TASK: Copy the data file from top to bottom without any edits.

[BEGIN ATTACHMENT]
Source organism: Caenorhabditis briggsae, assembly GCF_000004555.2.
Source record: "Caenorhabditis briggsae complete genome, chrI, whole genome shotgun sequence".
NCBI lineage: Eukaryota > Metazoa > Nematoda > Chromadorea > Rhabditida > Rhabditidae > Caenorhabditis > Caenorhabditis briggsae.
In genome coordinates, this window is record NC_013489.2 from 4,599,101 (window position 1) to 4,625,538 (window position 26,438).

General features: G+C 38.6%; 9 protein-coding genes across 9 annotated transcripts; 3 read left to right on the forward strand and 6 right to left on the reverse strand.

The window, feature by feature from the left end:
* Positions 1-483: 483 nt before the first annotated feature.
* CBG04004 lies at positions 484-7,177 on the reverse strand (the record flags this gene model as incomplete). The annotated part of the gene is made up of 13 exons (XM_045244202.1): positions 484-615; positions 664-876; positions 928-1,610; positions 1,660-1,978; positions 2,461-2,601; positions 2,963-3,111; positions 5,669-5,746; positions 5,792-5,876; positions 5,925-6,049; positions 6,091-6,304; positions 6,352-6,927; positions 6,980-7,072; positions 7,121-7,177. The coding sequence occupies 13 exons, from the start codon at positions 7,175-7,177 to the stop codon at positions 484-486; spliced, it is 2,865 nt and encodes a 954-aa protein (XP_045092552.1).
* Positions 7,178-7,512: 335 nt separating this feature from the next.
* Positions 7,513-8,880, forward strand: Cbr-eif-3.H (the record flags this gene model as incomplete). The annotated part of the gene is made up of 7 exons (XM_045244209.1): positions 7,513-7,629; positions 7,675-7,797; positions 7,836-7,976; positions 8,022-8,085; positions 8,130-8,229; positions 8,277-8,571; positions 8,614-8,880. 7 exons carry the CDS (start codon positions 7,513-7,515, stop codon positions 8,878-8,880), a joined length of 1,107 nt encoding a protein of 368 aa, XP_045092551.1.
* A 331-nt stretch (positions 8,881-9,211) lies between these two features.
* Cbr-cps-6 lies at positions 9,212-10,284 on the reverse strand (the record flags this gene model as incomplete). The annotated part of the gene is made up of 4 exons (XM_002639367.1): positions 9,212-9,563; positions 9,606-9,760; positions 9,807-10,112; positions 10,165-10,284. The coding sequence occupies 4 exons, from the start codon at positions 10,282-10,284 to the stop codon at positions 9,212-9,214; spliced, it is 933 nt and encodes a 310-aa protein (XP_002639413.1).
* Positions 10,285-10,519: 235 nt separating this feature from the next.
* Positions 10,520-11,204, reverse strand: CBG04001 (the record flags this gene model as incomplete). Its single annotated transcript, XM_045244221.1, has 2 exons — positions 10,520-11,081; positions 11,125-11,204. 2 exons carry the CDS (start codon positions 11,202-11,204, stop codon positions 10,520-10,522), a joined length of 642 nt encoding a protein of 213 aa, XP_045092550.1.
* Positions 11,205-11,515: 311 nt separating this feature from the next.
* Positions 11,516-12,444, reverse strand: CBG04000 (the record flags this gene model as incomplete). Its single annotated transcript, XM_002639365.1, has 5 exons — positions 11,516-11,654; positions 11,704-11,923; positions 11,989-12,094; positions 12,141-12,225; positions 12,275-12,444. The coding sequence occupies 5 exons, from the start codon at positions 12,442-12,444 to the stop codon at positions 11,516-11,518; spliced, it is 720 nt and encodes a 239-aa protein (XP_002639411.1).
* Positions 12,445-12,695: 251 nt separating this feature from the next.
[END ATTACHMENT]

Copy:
Source organism: Caenorhabditis briggsae, assembly GCF_000004555.2.
Source record: "Caenorhabditis briggsae complete genome, chrI, whole genome shotgun sequence".
NCBI lineage: Eukaryota > Metazoa > Nematoda > Chromadorea > Rhabditida > Rhabditidae > Caenorhabditis > Caenorhabditis briggsae.
In genome coordinates, this window is record NC_013489.2 from 4,599,101 (window position 1) to 4,625,538 (window position 26,438).

General features: G+C 38.6%; 9 protein-coding genes across 9 annotated transcripts; 3 read left to right on the forward strand and 6 right to left on the reverse strand.

The window, feature by feature from the left end:
* Positions 1-483: 483 nt before the first annotated feature.
* CBG04004 lies at positions 484-7,177 on the reverse strand (the record flags this gene model as incomplete). The annotated part of the gene is made up of 13 exons (XM_045244202.1): positions 484-615; positions 664-876; positions 928-1,610; positions 1,660-1,978; positions 2,461-2,601; positions 2,963-3,111; positions 5,669-5,746; positions 5,792-5,876; positions 5,925-6,049; positions 6,091-6,304; positions 6,352-6,927; positions 6,980-7,072; positions 7,121-7,177. The coding sequence occupies 13 exons, from the start codon at positions 7,175-7,177 to the stop codon at positions 484-486; spliced, it is 2,865 nt and encodes a 954-aa protein (XP_045092552.1).
* Positions 7,178-7,512: 335 nt separating this feature from the next.
* Positions 7,513-8,880, forward strand: Cbr-eif-3.H (the record flags this gene model as incomplete). The annotated part of the gene is made up of 7 exons (XM_045244209.1): positions 7,513-7,629; positions 7,675-7,797; positions 7,836-7,976; positions 8,022-8,085; positions 8,130-8,229; positions 8,277-8,571; positions 8,614-8,880. 7 exons carry the CDS (start codon positions 7,513-7,515, stop codon positions 8,878-8,880), a joined length of 1,107 nt encoding a protein of 368 aa, XP_045092551.1.
* A 331-nt stretch (positions 8,881-9,211) lies between these two features.
* Cbr-cps-6 lies at positions 9,212-10,284 on the reverse strand (the record flags this gene model as incomplete). The annotated part of the gene is made up of 4 exons (XM_002639367.1): positions 9,212-9,563; positions 9,606-9,760; positions 9,807-10,112; positions 10,165-10,284. The coding sequence occupies 4 exons, from the start codon at positions 10,282-10,284 to the stop codon at positions 9,212-9,214; spliced, it is 933 nt and encodes a 310-aa protein (XP_002639413.1).
* Positions 10,285-10,519: 235 nt separating this feature from the next.
* Positions 10,520-11,204, reverse strand: CBG04001 (the record flags this gene model as incomplete). Its single annotated transcript, XM_045244221.1, has 2 exons — positions 10,520-11,081; positions 11,125-11,204. 2 exons carry the CDS (start codon positions 11,202-11,204, stop codon positions 10,520-10,522), a joined length of 642 nt encoding a protein of 213 aa, XP_045092550.1.
* Positions 11,205-11,515: 311 nt separating this feature from the next.
* Positions 11,516-12,444, reverse strand: CBG04000 (the record flags this gene model as incomplete). Its single annotated transcript, XM_002639365.1, has 5 exons — positions 11,516-11,654; positions 11,704-11,923; positions 11,989-12,094; positions 12,141-12,225; positions 12,275-12,444. The coding sequence occupies 5 exons, from the start codon at positions 12,442-12,444 to the stop codon at positions 11,516-11,518; spliced, it is 720 nt and encodes a 239-aa protein (XP_002639411.1).
* Positions 12,445-12,695: 251 nt separating this feature from the next.